Dunn Center recipient of $100,000 trust

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By Cindy Simpson

The Michael Dunn Foundation’s focus is on helping make sure the Michael Dunn Center can continue serving Roane County’s developmentally disabled well into the future.

Martin and Dorothy Skinner are among the Foundations biggest advocates.

The couple recently did their own part to contribute to the agency’s future by donating $100,000 through a charitable remainder annuity trust.

“We’ve been trying to get them to have a gift annuity program for probably 10 years, and it is finally now becoming a reality,” Martin Skinner said. “We’re the first ones and hope others will jump in and do the same thing.”

Wade Creswell, Michael Dunn Center’s vice president development and public relations, said the Skinners’ gift is by far the largest donation the foundation has received.

It marks the start of the Michael Dunn Foundation Legacy Society.

“It is just a way to formally recognize those that have or will donate over $10,000 to the Michael Dunn Center,” Creswell said.

The Skinners’ son, Mike, has Down syndrome and works through the center’s works program. Mike Skinner’s wife, Sharon, works part time.

Mike Skinner is high functioning and lives in an apartment with his wife.

“That was our goal from the beginning so he’d be able to be self sufficient,” Martin Skinner said.

“He does cooking. He does shopping. We taught him to do it.”

The Skinners want to ensure that Michael Dunn will be available, especially when they are no longer living.

“We wanted to find a way we’d be assured that Michael Dunn system would exist when both of us were dead so there would be something to help Mike if needed,” Martin Skinner said.

The charitable remainder annuity trust is just one of the ways those willing to donate are encouraged to look at, a way that not only benefits both Michael Dunn Center and those making the donation.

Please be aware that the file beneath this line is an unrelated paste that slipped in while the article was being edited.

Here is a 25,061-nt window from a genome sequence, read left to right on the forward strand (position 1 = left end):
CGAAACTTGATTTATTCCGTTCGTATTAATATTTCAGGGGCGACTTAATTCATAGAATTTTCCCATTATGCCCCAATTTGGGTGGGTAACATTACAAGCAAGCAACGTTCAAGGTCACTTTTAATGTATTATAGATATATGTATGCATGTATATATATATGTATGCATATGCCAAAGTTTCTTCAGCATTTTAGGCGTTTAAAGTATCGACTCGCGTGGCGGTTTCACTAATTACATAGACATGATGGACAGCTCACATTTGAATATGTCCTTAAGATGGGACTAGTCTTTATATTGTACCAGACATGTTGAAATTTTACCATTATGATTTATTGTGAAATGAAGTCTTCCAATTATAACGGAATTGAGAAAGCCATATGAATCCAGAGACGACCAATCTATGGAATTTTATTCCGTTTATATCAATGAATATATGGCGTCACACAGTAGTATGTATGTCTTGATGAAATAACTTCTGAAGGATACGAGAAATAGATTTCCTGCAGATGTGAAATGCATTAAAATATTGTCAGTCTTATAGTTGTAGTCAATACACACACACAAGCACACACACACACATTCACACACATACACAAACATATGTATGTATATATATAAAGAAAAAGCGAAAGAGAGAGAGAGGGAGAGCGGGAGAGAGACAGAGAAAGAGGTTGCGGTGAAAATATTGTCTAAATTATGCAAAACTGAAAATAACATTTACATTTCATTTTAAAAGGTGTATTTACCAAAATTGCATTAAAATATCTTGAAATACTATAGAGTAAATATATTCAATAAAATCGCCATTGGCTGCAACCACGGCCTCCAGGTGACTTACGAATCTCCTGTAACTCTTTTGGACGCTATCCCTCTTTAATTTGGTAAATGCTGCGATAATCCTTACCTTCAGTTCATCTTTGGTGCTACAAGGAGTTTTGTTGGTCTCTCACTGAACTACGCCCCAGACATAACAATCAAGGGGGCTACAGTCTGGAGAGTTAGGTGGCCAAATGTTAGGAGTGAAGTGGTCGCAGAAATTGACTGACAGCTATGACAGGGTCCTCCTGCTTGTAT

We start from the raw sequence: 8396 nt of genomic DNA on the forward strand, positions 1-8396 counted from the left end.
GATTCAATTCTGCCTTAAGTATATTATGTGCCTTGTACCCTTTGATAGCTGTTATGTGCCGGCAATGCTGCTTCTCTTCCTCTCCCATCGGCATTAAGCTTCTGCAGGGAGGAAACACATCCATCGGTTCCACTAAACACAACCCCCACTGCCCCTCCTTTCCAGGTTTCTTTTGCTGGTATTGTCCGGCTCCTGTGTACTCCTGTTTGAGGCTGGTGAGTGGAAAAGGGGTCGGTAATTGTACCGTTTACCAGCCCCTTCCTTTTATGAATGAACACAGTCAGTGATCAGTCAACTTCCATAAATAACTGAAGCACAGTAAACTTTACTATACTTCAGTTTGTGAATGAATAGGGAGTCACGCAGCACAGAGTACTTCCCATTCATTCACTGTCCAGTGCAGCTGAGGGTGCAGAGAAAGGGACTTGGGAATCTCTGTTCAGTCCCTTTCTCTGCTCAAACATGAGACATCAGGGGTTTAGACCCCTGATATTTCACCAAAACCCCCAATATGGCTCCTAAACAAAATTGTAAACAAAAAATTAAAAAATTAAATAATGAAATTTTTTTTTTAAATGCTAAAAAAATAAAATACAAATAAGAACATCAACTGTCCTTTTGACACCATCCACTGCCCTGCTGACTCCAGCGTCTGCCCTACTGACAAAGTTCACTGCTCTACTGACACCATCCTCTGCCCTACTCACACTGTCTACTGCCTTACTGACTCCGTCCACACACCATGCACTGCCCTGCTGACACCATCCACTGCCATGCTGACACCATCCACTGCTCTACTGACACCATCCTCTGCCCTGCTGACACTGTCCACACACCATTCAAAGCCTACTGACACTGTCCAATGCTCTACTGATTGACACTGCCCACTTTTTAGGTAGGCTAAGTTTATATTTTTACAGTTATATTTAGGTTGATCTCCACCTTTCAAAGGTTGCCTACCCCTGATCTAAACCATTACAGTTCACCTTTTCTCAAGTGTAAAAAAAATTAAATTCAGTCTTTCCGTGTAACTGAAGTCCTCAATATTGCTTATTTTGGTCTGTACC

The donor will receive a return as long as they are living. Once deceased, the remaining assets go to the Michael Dunn Center.

Such a trust can be set up with cash, stocks, real property or other assets.

The Skinners have been involved with helping bring help to the developmentally disabled since before Michael Dunn Center became a reality.

Martin Skinner said his wife was on a committee that wanted to bring such services to the area.

“We’ve been involved in it ever since Mike was born in 1959,” he said. “When he was born, they told us he’d probably not live past 12 years.”

Later, Michael Dunn Center became a huge asset to the community.

“It is a wonderful, wonderful facility and assistance they give to people,” Martin said.

Creswell said the Skinners’ donation and those in the future will help the facility in its present operation and have “a huge impact on the service we provide to the service recipients (in the future).”

The Michael Dunn Foundation, started in 1984, came about because of the need to support those with developmental disabilities with more than public funding.

Michael Dunn Center and its services have been around since 1971, Creswell said.

“The foundation was later developed to serve as a safety net for the programs of the Michael Dunn Center,” he added.

The Foundation has a portfolio worth about $3.5 million, but Creswell explained some of that is tied up in property actually used by the center.

Also, that $3.5 million doesn’t even come close to paying the $7.2 million in payroll.

“If the Foundation liquidated everything we had, it would cover less than six months’ payroll,” Creswell said.

For more information about the Michael Dunn Foundation, visit www.michaeldunnfoundation.org.